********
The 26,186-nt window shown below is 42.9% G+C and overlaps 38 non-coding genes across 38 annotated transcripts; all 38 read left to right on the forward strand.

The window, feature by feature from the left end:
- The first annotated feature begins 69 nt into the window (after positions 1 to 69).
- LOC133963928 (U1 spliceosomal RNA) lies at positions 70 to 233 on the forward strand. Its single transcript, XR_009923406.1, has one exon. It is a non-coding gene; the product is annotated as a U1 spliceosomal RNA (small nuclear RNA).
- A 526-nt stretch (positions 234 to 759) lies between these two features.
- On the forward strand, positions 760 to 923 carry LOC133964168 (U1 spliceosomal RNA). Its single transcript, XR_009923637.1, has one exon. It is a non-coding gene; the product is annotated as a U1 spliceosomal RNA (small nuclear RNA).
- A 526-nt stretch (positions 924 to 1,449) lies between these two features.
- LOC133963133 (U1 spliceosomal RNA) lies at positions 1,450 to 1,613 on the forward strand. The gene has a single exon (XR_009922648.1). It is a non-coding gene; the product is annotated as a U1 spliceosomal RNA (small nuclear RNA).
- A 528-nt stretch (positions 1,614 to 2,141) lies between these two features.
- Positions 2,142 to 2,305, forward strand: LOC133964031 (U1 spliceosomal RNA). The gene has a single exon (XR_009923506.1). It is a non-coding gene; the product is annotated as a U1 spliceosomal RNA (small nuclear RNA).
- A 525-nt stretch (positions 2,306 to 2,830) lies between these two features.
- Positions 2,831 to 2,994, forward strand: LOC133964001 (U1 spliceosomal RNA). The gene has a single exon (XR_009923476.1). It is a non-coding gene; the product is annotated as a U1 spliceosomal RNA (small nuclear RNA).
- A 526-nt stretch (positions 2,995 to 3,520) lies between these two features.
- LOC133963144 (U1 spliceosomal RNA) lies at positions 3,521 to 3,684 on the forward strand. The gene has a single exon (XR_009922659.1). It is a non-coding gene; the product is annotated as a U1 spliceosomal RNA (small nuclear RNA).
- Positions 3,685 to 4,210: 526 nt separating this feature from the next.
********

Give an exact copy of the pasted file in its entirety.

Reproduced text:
The 26,186-nt window shown below is 42.9% G+C and overlaps 38 non-coding genes across 38 annotated transcripts; all 38 read left to right on the forward strand.

The window, feature by feature from the left end:
- The first annotated feature begins 69 nt into the window (after positions 1 to 69).
- LOC133963928 (U1 spliceosomal RNA) lies at positions 70 to 233 on the forward strand. Its single transcript, XR_009923406.1, has one exon. It is a non-coding gene; the product is annotated as a U1 spliceosomal RNA (small nuclear RNA).
- A 526-nt stretch (positions 234 to 759) lies between these two features.
- On the forward strand, positions 760 to 923 carry LOC133964168 (U1 spliceosomal RNA). Its single transcript, XR_009923637.1, has one exon. It is a non-coding gene; the product is annotated as a U1 spliceosomal RNA (small nuclear RNA).
- A 526-nt stretch (positions 924 to 1,449) lies between these two features.
- LOC133963133 (U1 spliceosomal RNA) lies at positions 1,450 to 1,613 on the forward strand. The gene has a single exon (XR_009922648.1). It is a non-coding gene; the product is annotated as a U1 spliceosomal RNA (small nuclear RNA).
- A 528-nt stretch (positions 1,614 to 2,141) lies between these two features.
- Positions 2,142 to 2,305, forward strand: LOC133964031 (U1 spliceosomal RNA). The gene has a single exon (XR_009923506.1). It is a non-coding gene; the product is annotated as a U1 spliceosomal RNA (small nuclear RNA).
- A 525-nt stretch (positions 2,306 to 2,830) lies between these two features.
- Positions 2,831 to 2,994, forward strand: LOC133964001 (U1 spliceosomal RNA). The gene has a single exon (XR_009923476.1). It is a non-coding gene; the product is annotated as a U1 spliceosomal RNA (small nuclear RNA).
- A 526-nt stretch (positions 2,995 to 3,520) lies between these two features.
- LOC133963144 (U1 spliceosomal RNA) lies at positions 3,521 to 3,684 on the forward strand. The gene has a single exon (XR_009922659.1). It is a non-coding gene; the product is annotated as a U1 spliceosomal RNA (small nuclear RNA).
- Positions 3,685 to 4,210: 526 nt separating this feature from the next.